The House Energy and Commerce Subcommittee on Health began hearing testimony on the Medical Device Safety Act of 2009, which proposes the Supreme Court decision in Riegel v. Medtronic, Inc be overturned. The Reigel ruling prevents patients that were injured by certain federally approved medical devices from seeking compensation via state product liability suits – in other words, federal law trumps (preempts) state law in these cases. The House bill has been a catalyst in the legal community. The American Tort Reform Association, for example, claims the bill would be an economic stimulus for personal injury attorneys. The American Association for Justice, on the other hand, says the bill would restore victims’ rights.
The subcommittee’s hearing was just as divided. While the arguments within the subcommittee hearing were relatively tame, an argument broke out between Subcommittee Chairman Henry Waxman (Democrat) and Steve Buyer (Republican). Waxman argued the FDA’s ability to protect the American public has plummeted due to severe underfunding. Buyer claimed this was “bizarre logic.”
A former chief counsel of the Food and Drug Administration (FDA) testified at the hearing and argued ultimate authority should rest with the FDA and not a group of people that listen to lawyers “rant” at them. He further argues that making it easier for the companies to be sued would lead to limits in innovation because companies would be deterred from taking risks in developing new products. David Vladeck, who will become the Federal Trade Commission’s consumer protection chief next month, claims the Riegel decision gave consumers the “worst of both worlds” since the FDA cannot assure every medical device is safe and with Riegel, consumers can no longer rely on the tort system if they are injured.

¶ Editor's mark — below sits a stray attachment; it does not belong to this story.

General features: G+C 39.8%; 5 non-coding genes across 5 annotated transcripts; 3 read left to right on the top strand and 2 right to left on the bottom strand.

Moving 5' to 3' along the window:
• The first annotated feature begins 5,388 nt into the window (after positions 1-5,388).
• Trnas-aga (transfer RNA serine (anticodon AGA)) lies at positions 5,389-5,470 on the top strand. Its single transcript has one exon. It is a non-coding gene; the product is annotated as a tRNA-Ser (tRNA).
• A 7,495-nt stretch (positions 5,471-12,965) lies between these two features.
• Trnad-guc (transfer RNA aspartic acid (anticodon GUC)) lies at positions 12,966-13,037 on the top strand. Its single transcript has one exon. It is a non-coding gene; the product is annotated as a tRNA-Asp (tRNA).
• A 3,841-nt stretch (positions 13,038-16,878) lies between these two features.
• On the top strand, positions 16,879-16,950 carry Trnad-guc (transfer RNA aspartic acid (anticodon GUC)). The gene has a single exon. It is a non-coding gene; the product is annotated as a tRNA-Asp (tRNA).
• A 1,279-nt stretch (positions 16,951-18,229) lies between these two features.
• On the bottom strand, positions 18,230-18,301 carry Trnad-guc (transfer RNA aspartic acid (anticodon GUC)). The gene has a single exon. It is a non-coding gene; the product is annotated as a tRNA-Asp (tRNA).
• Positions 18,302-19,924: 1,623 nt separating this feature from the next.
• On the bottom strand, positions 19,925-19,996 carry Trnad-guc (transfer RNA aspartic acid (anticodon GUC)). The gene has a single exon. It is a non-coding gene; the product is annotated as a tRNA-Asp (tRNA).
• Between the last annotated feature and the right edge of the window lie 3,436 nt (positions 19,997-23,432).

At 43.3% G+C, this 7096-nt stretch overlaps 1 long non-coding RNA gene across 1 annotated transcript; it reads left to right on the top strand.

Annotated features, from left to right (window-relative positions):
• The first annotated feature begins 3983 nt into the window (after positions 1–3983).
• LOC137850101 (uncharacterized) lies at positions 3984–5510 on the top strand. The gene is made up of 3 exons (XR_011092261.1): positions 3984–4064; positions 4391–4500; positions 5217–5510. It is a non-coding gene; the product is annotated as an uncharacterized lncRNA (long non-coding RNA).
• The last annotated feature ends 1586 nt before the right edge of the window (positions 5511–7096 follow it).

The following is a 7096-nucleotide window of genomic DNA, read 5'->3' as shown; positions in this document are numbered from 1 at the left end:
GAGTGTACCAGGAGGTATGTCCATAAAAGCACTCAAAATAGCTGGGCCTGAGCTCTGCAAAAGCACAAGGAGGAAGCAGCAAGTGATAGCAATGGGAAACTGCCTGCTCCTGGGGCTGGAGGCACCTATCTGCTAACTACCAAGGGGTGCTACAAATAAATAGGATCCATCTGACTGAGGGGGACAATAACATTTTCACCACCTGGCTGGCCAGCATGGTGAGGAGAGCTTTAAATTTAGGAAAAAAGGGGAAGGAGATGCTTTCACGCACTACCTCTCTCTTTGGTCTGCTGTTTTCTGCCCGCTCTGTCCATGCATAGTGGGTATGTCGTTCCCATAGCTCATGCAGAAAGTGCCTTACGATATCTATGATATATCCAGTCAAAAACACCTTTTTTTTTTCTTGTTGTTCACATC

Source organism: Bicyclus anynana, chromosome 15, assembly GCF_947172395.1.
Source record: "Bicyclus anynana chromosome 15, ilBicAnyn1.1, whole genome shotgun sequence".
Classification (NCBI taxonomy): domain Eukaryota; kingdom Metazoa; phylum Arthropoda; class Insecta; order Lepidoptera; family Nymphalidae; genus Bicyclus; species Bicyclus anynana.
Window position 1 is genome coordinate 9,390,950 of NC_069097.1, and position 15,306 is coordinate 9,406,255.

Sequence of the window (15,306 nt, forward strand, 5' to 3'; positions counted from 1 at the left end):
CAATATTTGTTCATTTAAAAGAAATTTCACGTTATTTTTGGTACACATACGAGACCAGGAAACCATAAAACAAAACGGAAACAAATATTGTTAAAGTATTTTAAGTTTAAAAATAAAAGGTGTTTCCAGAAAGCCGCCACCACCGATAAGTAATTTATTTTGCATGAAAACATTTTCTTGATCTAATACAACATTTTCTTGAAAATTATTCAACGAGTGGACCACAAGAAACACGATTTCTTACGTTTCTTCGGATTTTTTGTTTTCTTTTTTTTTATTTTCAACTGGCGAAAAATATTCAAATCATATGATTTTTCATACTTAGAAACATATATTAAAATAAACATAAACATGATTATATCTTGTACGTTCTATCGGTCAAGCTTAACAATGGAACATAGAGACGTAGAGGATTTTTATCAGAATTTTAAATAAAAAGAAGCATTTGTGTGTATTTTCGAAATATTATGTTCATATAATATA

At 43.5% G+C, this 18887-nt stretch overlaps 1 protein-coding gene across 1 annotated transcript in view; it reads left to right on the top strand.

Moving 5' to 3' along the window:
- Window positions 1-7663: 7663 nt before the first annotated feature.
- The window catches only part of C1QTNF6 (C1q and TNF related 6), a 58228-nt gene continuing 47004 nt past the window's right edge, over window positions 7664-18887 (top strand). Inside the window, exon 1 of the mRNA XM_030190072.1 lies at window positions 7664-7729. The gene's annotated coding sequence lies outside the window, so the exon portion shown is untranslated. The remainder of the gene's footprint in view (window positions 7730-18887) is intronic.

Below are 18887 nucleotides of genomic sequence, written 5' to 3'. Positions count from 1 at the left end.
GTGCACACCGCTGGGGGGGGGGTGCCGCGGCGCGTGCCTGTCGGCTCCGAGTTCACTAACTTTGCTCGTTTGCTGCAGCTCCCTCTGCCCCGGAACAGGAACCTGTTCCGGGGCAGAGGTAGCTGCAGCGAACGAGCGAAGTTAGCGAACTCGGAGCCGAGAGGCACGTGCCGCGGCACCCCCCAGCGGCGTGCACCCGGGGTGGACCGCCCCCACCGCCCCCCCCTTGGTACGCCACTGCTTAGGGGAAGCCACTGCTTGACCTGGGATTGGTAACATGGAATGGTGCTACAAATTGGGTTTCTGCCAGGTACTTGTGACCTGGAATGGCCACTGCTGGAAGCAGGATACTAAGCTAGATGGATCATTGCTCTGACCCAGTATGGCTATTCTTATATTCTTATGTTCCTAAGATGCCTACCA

Mr. Vladeck is dead-on with his comment. There have to be checks and balances on any system. It is no secret that the FDA (and most other federal oversight agencies) do not have adequate resources to police drug companies, medical device companies, automobile manufacturers, and much of the banking industry (Exhibit A being what has occurred in our economy over the past 12-24 months), just to name a few. While lawyers, especially trial lawyers, are not a favorite profession of most citizens, trial lawyers (of which I am a card-carrying member) are needed as an enforcement mechanism. The possibility of litigation is a deterrent, and it is also a means to hold those who place profits ahead of safety accountable.